Skip to page content

About this Piece

Composed: 1801
Orchestration: 2 flutes, 2 oboes, 2 clarinets, 2 bassoons, 2 horns, 2 trumpets, timpani, and strings
First Los Angeles Philharmonic performance (Overture and Air de Ballet): August 8, 1931, Pierre Monteux conducting

Beethoven the “Titan” and ballet? Surely an unlikely combination. Yet Beethoven is the one major composer who comes to mind who produced a large-scale dramatic ballet prior to the great Romantic era of ballet. And he, like Mozart and Haydn, then Schubert, was hardly unaccustomed to producing dance music for social occasions – minuets, contradances, ländler – at various time in his career. It was expected of him by the aristocracy and provided a bit of financial breathing room when times were tough. (And Beethoven did write his brief Ritterballet – Knights’ Ballet – in 1791, prior to settling in Vienna.)

The Italian-born and trained Salvatore Viganò (1769-1821) as well as being a dancer, was an acclaimed poet, musician, and actor. From surviving drawings of the Viganòs – Salvatore and his wife and stage partner, the Austrian ballerina Maria Medina – it can be seen that the French Revolution brought about a great simplification of ballet wear: no more the vast, movement-defying costumes for the women and heavy, buttoned shoes for both sexes. The post-Revolutionary era dictated light, flowing dresses for the women and soft, flexible footwear for both sexes – appropriate to the dance form that Viganò espoused, the coreodramma, with its elements of rhythmic intensity, pantomime serving a story line, and ensemble episodes.

Beethoven met Viganò – a nephew of composer Luigi Boccherini – in 1800, and the Italian asked the composer to join him in creating The Creatures of Prometheus..

Viganò caught Beethoven at the right time: the composer not only needed money, but was anxious to write a substantial stage work (the first draft for his only opera, Fidelio, was four years in the offing). Furthermore, the subject of the ballet, the Greek demigod Prometheus, who brought enlightenment – in the form of fire – to earth from Mount Olympus was associated in Beethoven’s mind with Napoleon, the composer’s idol until the famous episode regarding the “Eroica” Symphony in 1804 when the supposed egalitarian Napoleon had made himself emperor and Beethoven violently expunged the symphony’s dedication to him.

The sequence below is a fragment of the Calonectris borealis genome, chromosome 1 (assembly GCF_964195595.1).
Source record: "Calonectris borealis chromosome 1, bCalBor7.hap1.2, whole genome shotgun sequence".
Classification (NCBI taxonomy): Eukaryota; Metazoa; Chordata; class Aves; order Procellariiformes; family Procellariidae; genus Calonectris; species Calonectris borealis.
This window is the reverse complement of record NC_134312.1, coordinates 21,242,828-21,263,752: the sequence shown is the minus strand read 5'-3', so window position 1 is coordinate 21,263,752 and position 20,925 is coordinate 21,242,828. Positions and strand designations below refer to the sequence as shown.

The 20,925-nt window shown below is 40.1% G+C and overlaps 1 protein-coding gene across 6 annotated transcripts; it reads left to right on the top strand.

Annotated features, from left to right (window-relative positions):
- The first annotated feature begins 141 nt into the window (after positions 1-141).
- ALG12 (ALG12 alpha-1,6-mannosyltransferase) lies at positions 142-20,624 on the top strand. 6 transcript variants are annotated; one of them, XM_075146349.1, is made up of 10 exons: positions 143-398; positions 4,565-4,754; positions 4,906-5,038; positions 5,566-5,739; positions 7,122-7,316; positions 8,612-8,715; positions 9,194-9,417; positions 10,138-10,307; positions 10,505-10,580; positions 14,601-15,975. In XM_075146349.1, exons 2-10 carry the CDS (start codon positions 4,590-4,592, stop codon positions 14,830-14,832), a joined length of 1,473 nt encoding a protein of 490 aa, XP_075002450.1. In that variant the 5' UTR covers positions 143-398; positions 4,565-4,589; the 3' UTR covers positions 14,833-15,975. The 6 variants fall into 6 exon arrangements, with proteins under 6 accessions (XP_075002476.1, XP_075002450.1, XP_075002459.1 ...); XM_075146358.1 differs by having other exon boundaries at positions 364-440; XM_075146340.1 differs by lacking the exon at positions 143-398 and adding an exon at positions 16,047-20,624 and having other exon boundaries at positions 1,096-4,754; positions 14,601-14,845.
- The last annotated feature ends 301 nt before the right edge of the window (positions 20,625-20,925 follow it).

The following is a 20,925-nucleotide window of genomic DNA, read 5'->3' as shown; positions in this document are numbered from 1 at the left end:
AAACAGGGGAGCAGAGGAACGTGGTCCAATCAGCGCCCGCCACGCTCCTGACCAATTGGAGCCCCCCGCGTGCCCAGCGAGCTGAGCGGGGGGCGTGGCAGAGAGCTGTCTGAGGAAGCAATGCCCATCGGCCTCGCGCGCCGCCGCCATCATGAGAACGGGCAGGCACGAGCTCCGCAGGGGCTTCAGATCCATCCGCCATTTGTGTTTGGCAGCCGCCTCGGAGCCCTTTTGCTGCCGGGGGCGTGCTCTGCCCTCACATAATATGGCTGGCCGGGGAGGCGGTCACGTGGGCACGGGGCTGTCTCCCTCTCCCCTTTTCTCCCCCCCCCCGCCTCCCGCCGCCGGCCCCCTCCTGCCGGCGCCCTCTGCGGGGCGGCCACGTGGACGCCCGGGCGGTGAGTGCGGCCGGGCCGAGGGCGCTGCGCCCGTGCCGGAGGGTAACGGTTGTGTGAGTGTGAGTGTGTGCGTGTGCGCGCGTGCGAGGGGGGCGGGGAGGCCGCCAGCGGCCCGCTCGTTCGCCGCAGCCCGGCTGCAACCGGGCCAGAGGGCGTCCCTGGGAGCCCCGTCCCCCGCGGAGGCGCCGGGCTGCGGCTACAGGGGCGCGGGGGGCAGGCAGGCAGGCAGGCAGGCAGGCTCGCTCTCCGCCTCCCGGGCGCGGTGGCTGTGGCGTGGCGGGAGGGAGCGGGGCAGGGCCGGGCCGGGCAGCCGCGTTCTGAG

While the original Prometheus scenario has been lost, a publication of the time preserves what seems to be close to the “heroic and allegorical ballet” that was presented at Vienna Hofburg Theater in 1801:

“The Greek philosophers describe Prometheus as a lofty soul who found the people of his time in ignorance, refined them by means of science and the arts, and gave them manners, customs, and morals. As a result of that conception, two statues that have been brought to life are introduced into the ballet, and these through the power of harmony, are made receptive to all the passions of human existence. Prometheus leads them to Parnassus, in order that Apollo... may enlighten them. Apollo gives them as teachers Amphion, Orion, and Orpheus for music; Melpomene to teach them tragedy; Terpsichore and Pan the Shepherds’ dances; and Bacchus the heroic dance.”

Beethoven envisioned a scenario with a more prominent element of Prometheus’ rebellious nature and his punishment for disobeying the Gods, but this Viganò seemingly vetoed as being too raw for the aristocratic audience. He might as well have let Beethoven have his way, since the Viennese critics savaged The Creatures of Prometheus, condemning it as “too demanding of the intellect” (ballet was supposed to be a diversion), with the dancing overwhelmed by Beethoven’s music. One can imagine the latter being true, but lacking any visual elements the ear convinces us that Beethoven’s grand score constitutes a bridge from the Second Symphony of 1802 to the subsequent “Eroica.”

Prometheus consists of 18 numbers – some of considerable scope – including the popular overture, its only component performed out of context. Also included in one tableau is a refrain with a four-note bass that was a great favorite of the composer’s, who used it again in the finale of the “Eroica,” in a set of piano variations (the “Eroica” Variations, Op. 35), and as one of 12 Contredanses, WoO 14.

Herbert Glass, after serving on the administrative staffs of the New York Philharmonic and the San Francisco Opera, was for 25 years a critic / columnist for the Los Angeles Times. He has also written for the New Grove Dictionary of Music and Musicians and for periodicals in Europe and the United States. He recently completed his 15th season as English-language editor / annotator for the Salzburg Festival.